If the US government built one less Virginia class submarine that would free up $2.7 billion that would go a long way towards shutting Shermer up. But like most libertarians Shermer has no problems with supporting an over-large military.

  7. Jason Dick says

    Somewhat off-topic, but I’m pretty sure that New Orleans is doomed (or at least in dire straits) no matter what happens to the climate.

    The problem is that the more silt builds up in the Mississippi river delta, the slower the river becomes, which makes it more and more likely that the river will find another, shorter path to the sea. This has already started to happen, but was halted by the completion of the Old River Control Structure in 1963. This prevents the Mississippi from changing its course to follow the Atchafalaya River (for now). If the Mississippi delta dries up, so will a huge fraction of New Orleans’ economy. Climate change certainly makes the survival of the city even more tenuous.

    Anyway, back to your usual programming.

  8. HappyNat says

    Jesus, Shermer is an embarrassment to thinking. I’m ashamed he was one of the people who helped me get into skepticism 15+ years ago. I got tired of him and Skeptic magazine after a couple years. I guess I took the basic tools he and others taught me and realized he was full of shit. Now he isn’t even trying to look skeptical.

  9. says

    If you are malnourished and diseased, what the climate will be like at the end of the century is not a high priority.

    except of course that if you’re “malnourished and diseased” in today’s world, chances are AGW is fucking up your life RIGHT NOW, making the malnourishment and disease worse, causing resource wars, and making your home nation sink beneath the waves.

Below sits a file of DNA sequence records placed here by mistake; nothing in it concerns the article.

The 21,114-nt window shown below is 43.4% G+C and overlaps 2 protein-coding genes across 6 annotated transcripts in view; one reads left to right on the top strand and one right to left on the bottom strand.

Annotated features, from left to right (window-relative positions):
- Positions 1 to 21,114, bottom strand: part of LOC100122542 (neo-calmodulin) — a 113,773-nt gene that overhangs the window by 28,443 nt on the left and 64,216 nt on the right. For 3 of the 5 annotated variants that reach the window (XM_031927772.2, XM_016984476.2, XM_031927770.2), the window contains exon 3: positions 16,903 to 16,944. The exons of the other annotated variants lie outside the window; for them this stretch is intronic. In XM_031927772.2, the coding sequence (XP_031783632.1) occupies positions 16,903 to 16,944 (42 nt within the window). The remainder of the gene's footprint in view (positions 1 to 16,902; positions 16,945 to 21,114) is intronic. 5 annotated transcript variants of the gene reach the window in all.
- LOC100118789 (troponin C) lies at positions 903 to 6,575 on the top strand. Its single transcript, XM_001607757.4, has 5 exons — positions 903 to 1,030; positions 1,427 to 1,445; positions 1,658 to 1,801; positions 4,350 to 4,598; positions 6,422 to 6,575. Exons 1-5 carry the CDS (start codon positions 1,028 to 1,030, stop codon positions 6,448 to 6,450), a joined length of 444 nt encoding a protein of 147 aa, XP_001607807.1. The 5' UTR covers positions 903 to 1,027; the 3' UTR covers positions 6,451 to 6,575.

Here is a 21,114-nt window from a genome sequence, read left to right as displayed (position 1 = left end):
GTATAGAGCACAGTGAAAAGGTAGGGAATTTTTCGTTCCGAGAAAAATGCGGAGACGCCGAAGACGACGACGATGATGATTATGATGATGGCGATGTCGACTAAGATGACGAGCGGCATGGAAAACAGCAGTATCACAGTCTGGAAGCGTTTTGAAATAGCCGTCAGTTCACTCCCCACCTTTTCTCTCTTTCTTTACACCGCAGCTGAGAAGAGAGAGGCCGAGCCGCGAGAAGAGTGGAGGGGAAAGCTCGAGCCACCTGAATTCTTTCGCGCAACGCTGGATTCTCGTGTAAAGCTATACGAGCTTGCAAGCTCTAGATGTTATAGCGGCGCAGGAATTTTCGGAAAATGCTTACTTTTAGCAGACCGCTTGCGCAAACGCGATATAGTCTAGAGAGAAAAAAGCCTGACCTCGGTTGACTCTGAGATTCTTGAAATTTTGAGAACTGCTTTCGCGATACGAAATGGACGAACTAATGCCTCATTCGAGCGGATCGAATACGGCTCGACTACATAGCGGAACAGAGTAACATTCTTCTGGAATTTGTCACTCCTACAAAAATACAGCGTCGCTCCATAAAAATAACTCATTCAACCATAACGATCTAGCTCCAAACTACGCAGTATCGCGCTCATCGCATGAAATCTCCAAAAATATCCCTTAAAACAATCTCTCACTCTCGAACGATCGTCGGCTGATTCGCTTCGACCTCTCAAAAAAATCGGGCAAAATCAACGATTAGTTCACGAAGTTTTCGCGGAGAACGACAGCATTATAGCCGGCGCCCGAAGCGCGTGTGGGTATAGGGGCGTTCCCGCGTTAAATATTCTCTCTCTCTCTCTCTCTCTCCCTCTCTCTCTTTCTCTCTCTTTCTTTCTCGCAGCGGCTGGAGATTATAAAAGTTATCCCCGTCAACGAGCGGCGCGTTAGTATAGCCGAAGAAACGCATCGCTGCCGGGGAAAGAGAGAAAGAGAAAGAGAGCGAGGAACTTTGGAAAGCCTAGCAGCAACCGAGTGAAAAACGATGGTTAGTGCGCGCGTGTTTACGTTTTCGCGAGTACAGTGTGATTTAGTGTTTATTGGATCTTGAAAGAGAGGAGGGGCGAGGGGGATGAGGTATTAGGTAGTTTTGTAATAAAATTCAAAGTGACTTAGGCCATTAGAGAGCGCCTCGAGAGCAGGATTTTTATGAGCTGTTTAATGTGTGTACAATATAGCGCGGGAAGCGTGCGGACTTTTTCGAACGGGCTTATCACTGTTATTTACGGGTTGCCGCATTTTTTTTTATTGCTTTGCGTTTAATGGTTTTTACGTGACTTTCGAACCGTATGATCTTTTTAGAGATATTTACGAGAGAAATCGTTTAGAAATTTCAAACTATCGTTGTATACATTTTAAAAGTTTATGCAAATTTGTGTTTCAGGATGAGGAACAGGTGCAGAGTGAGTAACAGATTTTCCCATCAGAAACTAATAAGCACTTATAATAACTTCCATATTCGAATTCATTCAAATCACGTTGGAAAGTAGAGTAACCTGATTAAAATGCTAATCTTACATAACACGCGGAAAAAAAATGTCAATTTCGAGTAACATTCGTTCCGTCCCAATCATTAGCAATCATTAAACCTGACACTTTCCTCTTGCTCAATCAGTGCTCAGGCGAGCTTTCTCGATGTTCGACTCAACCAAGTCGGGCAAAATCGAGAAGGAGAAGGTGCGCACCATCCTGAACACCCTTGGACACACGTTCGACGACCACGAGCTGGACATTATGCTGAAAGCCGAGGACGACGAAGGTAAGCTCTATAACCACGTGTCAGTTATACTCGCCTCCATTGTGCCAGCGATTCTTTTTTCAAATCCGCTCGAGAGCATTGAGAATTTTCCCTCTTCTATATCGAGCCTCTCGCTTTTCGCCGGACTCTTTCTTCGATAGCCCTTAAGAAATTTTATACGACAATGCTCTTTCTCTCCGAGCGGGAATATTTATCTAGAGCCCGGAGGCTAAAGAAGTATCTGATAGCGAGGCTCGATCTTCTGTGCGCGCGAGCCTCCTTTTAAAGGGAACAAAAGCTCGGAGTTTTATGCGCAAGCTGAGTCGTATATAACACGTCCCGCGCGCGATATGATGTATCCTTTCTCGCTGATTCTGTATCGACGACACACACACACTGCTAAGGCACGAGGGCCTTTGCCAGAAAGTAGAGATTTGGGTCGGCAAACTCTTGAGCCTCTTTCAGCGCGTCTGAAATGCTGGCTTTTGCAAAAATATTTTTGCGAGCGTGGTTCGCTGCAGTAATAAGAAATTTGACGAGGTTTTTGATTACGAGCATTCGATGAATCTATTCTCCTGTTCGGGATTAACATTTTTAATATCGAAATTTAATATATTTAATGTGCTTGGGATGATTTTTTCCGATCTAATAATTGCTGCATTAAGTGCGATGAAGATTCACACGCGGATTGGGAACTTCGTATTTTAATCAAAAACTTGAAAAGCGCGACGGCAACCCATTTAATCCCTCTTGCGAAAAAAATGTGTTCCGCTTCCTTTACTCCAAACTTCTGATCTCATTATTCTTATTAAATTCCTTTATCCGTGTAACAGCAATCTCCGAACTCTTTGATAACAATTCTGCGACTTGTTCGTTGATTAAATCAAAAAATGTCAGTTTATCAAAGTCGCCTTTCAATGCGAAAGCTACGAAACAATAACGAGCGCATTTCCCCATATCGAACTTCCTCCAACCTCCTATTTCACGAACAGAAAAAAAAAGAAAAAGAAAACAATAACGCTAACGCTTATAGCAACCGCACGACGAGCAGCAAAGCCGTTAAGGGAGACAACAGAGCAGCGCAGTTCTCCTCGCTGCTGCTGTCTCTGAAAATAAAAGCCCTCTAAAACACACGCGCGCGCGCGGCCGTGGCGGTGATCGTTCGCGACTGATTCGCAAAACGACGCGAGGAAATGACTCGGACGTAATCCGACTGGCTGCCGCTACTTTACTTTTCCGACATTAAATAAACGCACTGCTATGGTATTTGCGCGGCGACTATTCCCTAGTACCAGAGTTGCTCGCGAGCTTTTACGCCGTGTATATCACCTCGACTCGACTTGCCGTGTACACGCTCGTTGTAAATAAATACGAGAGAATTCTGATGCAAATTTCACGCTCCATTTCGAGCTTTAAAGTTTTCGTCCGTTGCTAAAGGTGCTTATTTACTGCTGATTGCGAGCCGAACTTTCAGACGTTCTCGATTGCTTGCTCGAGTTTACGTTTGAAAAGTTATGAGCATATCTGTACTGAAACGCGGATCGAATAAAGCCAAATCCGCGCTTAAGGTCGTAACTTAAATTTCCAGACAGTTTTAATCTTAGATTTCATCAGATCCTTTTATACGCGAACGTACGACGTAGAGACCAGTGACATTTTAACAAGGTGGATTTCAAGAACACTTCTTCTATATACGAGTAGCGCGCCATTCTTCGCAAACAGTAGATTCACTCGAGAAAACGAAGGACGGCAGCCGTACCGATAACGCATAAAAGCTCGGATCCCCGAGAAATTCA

10. says

    I’m fine with 5.7 less F35s to do the list he has

    I’m fine with cancelling the whole program. They’re shitty planes. Even if they were affordable, they’d be shitty. Flight models show that the fighters the Chinese are flying would eat them like popcorn.

  11. says

    I mean… it’s not like entire Arctic villages, Pacific islands, coastal strips, etc. aren’t already being washed away by the effects of Climate Change. Nooooo. That’s not happening, Climate Change is some vague future threat.

    A vague future threat that won’t at all make e.g. malaria an even worse (and therefore more deadly and more expensive to fix) problem or anything. A vague future threat for which the solutions can’t possibly also solve other current health and environmental problems.

    (sarcasm, in case that wasn’t blatantly obvious)

  12. says

    If you are malnourished and diseased, what the climate will be like at the end of the century is not a high priority. Given limited resources, we should not let ourselves be swept away by the apocalyptic fear generated by any one threat.

    translation: we have real problems to worry about right now, we can’t be concerned about bad weather in the future.

    or we’ve got our own problems to worry about right now, fuck the future.
    How does he not understand that society can work on multiple problems at once? Or does he understand that, and simply doesn’t think climate change is that big a deal?

    *

    The argument about other problems is bogus, too: if we could wrest government out of the control of goddamned Libertarians and Republicans, {…}

    Uh oh, you spoke ill of libertarians. That’s like saying ‘Bloody Mary’ 3 times.

  13. R Johnston says

    It’s long past time for all good secularists and skeptics to come to terms with the fact that libertarianism is just another faith-based religion and that a libertarian, by definition, can not be a secularist or a skeptic. Any organization that hires Shermer is ipso facto anti-secular and anti-skeptical, as he is a religious fundamentalist fanatic whose only purposes in life are to treat women as sex toys and to preach his faith-based woo. That his religion isn’t god-based makes no difference; he’s no better than any theocrat.